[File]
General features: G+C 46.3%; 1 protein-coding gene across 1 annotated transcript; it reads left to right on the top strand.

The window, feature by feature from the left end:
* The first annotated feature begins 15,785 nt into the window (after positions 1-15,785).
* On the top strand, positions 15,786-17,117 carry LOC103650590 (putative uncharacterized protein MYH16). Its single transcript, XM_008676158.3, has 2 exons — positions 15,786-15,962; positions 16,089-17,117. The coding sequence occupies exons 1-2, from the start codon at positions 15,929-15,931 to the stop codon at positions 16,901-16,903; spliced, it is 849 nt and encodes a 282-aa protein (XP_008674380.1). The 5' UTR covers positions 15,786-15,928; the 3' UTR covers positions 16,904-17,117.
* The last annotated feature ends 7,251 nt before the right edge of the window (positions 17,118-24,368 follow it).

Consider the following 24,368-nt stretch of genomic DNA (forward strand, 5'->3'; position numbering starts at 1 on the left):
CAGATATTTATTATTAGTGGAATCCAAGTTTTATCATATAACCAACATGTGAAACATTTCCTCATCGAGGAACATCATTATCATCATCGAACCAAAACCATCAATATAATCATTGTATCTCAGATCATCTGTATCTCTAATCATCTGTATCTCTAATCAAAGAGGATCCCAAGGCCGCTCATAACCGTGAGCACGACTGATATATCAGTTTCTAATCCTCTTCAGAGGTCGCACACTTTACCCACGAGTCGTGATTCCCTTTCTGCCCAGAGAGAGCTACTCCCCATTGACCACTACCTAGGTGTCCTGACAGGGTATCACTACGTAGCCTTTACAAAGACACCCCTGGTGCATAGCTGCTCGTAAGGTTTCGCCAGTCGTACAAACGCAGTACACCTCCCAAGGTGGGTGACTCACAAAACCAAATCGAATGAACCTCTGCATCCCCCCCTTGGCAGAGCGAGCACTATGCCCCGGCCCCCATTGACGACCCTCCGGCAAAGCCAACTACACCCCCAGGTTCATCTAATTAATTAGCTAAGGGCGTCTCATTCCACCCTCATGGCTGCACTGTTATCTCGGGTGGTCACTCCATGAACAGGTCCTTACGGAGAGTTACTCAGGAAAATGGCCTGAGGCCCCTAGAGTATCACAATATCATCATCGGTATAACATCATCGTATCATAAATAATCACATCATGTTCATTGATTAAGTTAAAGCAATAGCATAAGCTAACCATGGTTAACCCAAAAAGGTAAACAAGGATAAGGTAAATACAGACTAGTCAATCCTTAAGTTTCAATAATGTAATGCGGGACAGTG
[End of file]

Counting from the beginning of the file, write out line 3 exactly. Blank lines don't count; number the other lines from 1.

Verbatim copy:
* The first annotated feature begins 15,785 nt into the window (after positions 1-15,785).